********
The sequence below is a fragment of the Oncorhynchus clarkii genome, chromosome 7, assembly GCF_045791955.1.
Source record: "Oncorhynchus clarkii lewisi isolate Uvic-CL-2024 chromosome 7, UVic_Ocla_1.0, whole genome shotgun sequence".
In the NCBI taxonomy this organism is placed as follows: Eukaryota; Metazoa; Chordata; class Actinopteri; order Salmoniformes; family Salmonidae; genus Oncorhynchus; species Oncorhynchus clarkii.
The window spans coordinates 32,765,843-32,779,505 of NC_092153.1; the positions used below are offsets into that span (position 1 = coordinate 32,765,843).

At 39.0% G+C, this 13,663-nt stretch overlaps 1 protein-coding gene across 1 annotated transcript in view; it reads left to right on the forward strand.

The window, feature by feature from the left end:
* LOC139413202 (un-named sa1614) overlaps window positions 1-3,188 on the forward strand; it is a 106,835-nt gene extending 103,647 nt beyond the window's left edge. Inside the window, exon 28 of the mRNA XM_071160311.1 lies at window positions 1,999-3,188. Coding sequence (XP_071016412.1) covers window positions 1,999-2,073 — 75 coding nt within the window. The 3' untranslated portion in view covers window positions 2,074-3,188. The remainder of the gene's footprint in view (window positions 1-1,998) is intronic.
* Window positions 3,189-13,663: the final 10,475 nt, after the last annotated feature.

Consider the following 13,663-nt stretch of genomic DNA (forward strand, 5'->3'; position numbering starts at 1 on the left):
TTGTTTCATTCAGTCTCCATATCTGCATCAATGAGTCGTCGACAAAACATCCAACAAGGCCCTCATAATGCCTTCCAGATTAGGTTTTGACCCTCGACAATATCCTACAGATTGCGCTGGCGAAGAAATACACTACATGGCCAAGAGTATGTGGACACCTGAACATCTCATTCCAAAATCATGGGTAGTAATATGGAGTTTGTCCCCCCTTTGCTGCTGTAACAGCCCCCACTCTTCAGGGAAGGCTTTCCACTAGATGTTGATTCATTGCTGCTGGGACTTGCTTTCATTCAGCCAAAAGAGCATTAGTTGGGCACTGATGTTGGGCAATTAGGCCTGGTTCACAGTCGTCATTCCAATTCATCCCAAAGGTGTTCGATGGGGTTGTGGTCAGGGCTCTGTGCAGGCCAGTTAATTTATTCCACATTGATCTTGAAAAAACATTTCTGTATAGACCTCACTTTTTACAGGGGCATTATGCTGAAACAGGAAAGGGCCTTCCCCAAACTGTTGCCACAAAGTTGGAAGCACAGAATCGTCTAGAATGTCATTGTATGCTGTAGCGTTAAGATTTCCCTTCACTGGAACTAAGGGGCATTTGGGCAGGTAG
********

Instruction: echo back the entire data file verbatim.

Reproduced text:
The sequence below is a fragment of the Oncorhynchus clarkii genome, chromosome 7, assembly GCF_045791955.1.
Source record: "Oncorhynchus clarkii lewisi isolate Uvic-CL-2024 chromosome 7, UVic_Ocla_1.0, whole genome shotgun sequence".
In the NCBI taxonomy this organism is placed as follows: Eukaryota; Metazoa; Chordata; class Actinopteri; order Salmoniformes; family Salmonidae; genus Oncorhynchus; species Oncorhynchus clarkii.
The window spans coordinates 32,765,843-32,779,505 of NC_092153.1; the positions used below are offsets into that span (position 1 = coordinate 32,765,843).

At 39.0% G+C, this 13,663-nt stretch overlaps 1 protein-coding gene across 1 annotated transcript in view; it reads left to right on the forward strand.

The window, feature by feature from the left end:
* LOC139413202 (un-named sa1614) overlaps window positions 1-3,188 on the forward strand; it is a 106,835-nt gene extending 103,647 nt beyond the window's left edge. Inside the window, exon 28 of the mRNA XM_071160311.1 lies at window positions 1,999-3,188. Coding sequence (XP_071016412.1) covers window positions 1,999-2,073 — 75 coding nt within the window. The 3' untranslated portion in view covers window positions 2,074-3,188. The remainder of the gene's footprint in view (window positions 1-1,998) is intronic.
* Window positions 3,189-13,663: the final 10,475 nt, after the last annotated feature.

Consider the following 13,663-nt stretch of genomic DNA (forward strand, 5'->3'; position numbering starts at 1 on the left):
TTGTTTCATTCAGTCTCCATATCTGCATCAATGAGTCGTCGACAAAACATCCAACAAGGCCCTCATAATGCCTTCCAGATTAGGTTTTGACCCTCGACAATATCCTACAGATTGCGCTGGCGAAGAAATACACTACATGGCCAAGAGTATGTGGACACCTGAACATCTCATTCCAAAATCATGGGTAGTAATATGGAGTTTGTCCCCCCTTTGCTGCTGTAACAGCCCCCACTCTTCAGGGAAGGCTTTCCACTAGATGTTGATTCATTGCTGCTGGGACTTGCTTTCATTCAGCCAAAAGAGCATTAGTTGGGCACTGATGTTGGGCAATTAGGCCTGGTTCACAGTCGTCATTCCAATTCATCCCAAAGGTGTTCGATGGGGTTGTGGTCAGGGCTCTGTGCAGGCCAGTTAATTTATTCCACATTGATCTTGAAAAAACATTTCTGTATAGACCTCACTTTTTACAGGGGCATTATGCTGAAACAGGAAAGGGCCTTCCCCAAACTGTTGCCACAAAGTTGGAAGCACAGAATCGTCTAGAATGTCATTGTATGCTGTAGCGTTAAGATTTCCCTTCACTGGAACTAAGGGGCATTTGGGCAGGTAG